Sen. John McCain, who died Saturday at the age of 81, has been remembered for his “toughness and strong stance” by the former director of the Vietnamese prison where he was held as a prisoner of war for five and a half years.
McCain was held in captivity by the North Vietnamese in Hoa Lo Prison, nicknamed the “Hanoi Hilton” by American POWs, after his plane was shot down in October 1967 during a bombing mission over Hanoi.
McCain was subjected to repeated beatings and interrogations while being held captive and sustained lifelong injuries that prevented him from raising his arms above his head.
“I had a lot of time meeting him when he was kept in the prison,” Duyet said. “At that time I liked him personally for his toughness and strong stance. Later on, when he became a U.S. Senator, he and Senator John Kerry greatly contributed to promote Vietnam-U.S. relations so I was very fond of him.”
Duyet added that he’d like to send condolences to the McCain family.
“I think it’s the same feeling for all Vietnamese people as he has greatly contributed to the development of Vietnam-U.S. relations,” he said.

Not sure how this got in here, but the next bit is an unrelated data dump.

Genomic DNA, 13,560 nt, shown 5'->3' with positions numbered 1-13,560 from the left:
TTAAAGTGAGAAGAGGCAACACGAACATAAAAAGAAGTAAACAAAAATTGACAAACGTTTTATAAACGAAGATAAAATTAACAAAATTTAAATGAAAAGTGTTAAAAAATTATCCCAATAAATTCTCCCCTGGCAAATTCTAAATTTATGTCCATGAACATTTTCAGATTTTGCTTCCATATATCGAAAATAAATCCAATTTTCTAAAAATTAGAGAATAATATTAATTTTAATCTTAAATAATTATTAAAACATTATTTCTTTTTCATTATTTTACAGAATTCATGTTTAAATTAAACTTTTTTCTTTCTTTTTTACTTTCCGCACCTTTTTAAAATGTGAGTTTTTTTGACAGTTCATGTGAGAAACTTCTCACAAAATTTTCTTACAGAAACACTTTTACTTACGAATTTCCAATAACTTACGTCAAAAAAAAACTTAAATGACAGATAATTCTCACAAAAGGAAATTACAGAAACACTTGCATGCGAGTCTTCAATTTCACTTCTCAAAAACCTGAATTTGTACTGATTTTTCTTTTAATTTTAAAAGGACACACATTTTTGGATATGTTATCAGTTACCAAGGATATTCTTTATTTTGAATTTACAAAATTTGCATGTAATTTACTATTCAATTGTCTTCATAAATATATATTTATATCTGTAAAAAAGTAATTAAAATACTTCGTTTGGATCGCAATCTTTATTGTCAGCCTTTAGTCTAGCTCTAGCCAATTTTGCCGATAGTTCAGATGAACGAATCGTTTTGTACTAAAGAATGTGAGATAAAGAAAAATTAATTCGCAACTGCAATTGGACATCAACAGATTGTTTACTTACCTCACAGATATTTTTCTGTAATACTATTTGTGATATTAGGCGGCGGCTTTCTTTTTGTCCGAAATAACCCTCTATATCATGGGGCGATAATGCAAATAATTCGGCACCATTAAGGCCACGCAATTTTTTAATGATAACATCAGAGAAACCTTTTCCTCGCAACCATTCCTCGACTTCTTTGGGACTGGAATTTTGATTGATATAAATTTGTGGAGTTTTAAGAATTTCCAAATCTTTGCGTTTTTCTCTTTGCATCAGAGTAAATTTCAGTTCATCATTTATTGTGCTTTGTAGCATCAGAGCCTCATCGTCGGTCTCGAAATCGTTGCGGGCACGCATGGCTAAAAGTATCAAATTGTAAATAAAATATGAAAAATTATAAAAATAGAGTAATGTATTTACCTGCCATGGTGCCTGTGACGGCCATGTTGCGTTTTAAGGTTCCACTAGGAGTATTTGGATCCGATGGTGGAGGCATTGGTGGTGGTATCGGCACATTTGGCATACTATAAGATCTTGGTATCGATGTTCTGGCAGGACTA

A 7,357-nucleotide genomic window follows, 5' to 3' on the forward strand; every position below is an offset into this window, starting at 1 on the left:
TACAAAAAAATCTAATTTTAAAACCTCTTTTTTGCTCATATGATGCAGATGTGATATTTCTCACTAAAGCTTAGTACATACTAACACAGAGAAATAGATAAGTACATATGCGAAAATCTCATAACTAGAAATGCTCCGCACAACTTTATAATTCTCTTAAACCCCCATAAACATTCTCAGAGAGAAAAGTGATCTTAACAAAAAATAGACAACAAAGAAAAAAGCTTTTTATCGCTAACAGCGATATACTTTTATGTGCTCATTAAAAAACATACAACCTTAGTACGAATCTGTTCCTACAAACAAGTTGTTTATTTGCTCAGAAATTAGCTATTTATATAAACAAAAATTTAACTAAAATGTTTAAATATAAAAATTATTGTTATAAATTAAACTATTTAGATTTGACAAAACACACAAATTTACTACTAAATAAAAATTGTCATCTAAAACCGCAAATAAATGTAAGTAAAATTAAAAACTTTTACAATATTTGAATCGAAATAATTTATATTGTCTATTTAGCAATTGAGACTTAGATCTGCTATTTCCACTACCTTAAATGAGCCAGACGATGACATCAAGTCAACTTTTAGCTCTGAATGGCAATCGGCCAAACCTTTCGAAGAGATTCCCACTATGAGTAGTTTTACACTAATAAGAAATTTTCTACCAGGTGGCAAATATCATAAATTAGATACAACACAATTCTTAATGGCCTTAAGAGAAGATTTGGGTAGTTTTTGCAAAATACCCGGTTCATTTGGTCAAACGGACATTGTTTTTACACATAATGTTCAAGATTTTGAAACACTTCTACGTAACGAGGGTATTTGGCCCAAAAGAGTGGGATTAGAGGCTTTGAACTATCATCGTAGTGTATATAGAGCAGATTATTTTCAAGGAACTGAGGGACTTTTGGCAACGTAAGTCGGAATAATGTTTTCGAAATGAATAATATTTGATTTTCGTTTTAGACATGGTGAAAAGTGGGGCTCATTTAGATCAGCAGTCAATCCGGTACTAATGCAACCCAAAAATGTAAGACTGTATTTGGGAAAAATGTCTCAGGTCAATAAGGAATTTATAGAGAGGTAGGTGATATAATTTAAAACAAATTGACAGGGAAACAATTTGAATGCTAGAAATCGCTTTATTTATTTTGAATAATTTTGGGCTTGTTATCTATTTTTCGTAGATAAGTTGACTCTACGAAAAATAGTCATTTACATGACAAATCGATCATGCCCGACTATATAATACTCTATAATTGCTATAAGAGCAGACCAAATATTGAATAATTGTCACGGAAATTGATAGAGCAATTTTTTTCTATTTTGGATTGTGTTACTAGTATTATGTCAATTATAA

Speaking during a visit to Vietnam in 2000 to commemorate the 25th anniversary of the end of the Vietnam War, McCain said he harbored “no anger nor rancor.”
“I’m a better man for my experience and I’m grateful for having the opportunity of serving,” he said at the time.
Indeed, in 1995, when diplomatic relations between the countries were normalized after two decades of severed ties, McCain said the United States had “looked back in anger at Vietnam for too long.”
“I cannot allow whatever resentments I incurred during my time in Vietnam to hold me from doing what is so clearly my duty,” he said in a statement. “I believe it is my duty to encourage this country to build from the losses and the hopes of our tragic war in Vietnam a better peace for both the American and Vietnamese people.”
- This article originally appeared on HuffPost.
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